How to say yo mama in Austrian

I got my hair cut yesterday. I could write an entire post about getting my hair cut, couldn’t I, but that’s not what this is about. I could also write an entire entry about how I am deaf at the hair place — the whirring implements, the stereo going, the people talking, the nasty acoustics in the room, which is in an old building with arched ceilings and meter-thick walls — and how my inability to hear conversation in that room, combined with the unfamiliar accents of both the stylist (from the Austrian province of Burgenland) and the apprentice (from Macedonia originally, speaks great German, but with a slightly unfamiliar accent) leads to my seeming stupid due to numerous nonsequiturs etc. But that is not what I meant to write about, nor about how although my wife said nice things about the haircut when I got home, and I liked it, Gamma made gagging sounds and said “you look like Ken! Only with grey hair. The Barbie Ken.” She has a gift for cutting to the quick of the heart of any situation. Beta said, when she saw me later, “you get your hair cut?”

What I wanted to talk about was, after parking my car and on my way to the little machine to buy a little slip of paper that said how long I was allowed to park on the street, I saw K. riding towards me on his bicycle.

K. I love. He is this guy in what, his sixties, very trim grey hair, trim artistic-looking goatee, always nattily dressed. He is a musician (violin? or cello? Not sure.) and a music-lover, a music maven, full of anecdotes about various composers and musicians of his acquaintance and always a story about some concert he just saw. He has commissioned compositions before, paid composers to write stuff for him, that sort of thing.

“Hi, K.,” I said.
“Hello there,” he said, stopping his bike. We shook hands. He asked me how I was. I wasn’t sure (after a day in the office I am often not sure), so I just asked him how he was instead of giving him an answer.
“Oh, just got back from Salzburg,” he said. “Saw [some opera, maybe Don Giovanni] there, and a couple other things.”
This is where, in the past, he has always gone into detailed description and analysis of the performance. But this time, I said:
“Oh, that’s really nice. My wife just saw Mitridate there. We had a cellist friend in the orchestra.”
That was the first time anything I’d said had impressed K. He always wears this mask of congenial, cultured gentlemanliness, but that was briefly replaced by pure enthusiasm.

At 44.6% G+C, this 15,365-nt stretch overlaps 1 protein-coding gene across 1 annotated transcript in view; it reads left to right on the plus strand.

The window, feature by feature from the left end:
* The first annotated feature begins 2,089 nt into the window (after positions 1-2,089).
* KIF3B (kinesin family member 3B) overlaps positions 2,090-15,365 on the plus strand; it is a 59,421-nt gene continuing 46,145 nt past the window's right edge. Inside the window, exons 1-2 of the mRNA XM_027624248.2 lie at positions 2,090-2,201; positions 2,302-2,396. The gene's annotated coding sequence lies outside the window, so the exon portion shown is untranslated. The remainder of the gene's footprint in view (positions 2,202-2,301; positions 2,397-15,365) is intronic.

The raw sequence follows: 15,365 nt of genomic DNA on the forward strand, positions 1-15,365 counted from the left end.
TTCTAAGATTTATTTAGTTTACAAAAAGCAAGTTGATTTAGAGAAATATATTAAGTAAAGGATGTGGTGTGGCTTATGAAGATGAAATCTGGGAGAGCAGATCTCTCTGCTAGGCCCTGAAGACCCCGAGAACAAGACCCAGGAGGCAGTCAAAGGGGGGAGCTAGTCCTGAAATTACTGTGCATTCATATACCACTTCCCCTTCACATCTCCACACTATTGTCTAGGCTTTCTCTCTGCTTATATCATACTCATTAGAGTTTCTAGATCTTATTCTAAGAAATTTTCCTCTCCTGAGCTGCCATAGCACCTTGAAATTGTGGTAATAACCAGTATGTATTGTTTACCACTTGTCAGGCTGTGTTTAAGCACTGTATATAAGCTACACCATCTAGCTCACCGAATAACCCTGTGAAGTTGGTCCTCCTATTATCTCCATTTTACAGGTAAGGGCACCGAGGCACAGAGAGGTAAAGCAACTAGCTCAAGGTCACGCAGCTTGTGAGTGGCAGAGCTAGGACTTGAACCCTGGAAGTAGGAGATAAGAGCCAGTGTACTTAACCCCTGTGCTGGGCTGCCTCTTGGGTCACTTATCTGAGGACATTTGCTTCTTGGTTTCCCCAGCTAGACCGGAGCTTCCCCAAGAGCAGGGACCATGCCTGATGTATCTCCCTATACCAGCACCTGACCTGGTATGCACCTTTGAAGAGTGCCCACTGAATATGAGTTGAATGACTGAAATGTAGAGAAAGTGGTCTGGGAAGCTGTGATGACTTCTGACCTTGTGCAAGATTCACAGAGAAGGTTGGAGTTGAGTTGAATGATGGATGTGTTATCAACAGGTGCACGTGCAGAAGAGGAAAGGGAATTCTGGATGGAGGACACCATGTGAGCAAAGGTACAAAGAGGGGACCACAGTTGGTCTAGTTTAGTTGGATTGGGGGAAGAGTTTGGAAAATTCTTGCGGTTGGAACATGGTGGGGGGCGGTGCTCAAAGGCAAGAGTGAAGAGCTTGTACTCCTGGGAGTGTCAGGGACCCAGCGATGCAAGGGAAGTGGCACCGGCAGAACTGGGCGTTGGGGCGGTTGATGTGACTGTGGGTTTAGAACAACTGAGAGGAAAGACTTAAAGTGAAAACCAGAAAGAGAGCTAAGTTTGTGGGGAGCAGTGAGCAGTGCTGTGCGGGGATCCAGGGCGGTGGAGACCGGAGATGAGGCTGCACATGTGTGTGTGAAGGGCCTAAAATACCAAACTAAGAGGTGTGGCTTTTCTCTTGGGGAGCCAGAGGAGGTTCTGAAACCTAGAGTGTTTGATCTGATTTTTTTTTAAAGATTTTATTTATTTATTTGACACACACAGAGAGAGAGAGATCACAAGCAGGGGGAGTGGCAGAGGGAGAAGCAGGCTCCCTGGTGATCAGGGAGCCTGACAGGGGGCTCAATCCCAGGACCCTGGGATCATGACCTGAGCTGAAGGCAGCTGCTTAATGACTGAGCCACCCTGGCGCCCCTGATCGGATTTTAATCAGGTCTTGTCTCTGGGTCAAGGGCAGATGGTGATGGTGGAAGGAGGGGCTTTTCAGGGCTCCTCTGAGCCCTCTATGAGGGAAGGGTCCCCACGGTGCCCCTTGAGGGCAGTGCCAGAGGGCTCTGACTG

“I’ve heard that was really good!” he said. “That was a real event!”
He couldn’t think of anything more to say after that, because he is used to topping whatever you say, and he had nothing to beat that.
He rode off and I went and put the little slip of paper on my dashboard and went and got my hair cut.
First, though, I wandered around a little, because I still had 15 minutes to kill before my appointment. The bookstore/CD shop smelled too musty so I left there after 5 minutes. I walked around outside in the semi-sunshine like a cop killing time before the end of his shift, idly twirling my-wife-just-saw-Mitridate like a billy club, back and forth, waiting for someone else to ask me how I was.

5 responses to “How to say yo mama in Austrian

  1. Mightn’t K have been letting you off easy?

    We may conclude, I suppose, that K didn’t see Schreker’s “Die Gezeichneten.” That would have topped “Mitridate.”

  2. Naming famous friends: I do that quite often when other people bragg. Ofcourse then I’m bragging too. Which must annoy other people :)

  3. I’m not a famous friend, just someone in the pit who just happened to have got Mig’s wife a ticket to the dress of Mitridate, and only wish Mig could have been there too because giving people that possibility free when otherwise out of their league gives me huge pleasure. Tonight a girlfriend from UK sat in black crouching inbetween two cello cases to see it. Hubbie, however, was asked topay

  4. ps when I say out of your league, Mig, I mean I presume you haven’t yet the obligatory designer shot silk lime green dirdle????

  5. mig

    I used to, but I can’t fit into it anymore.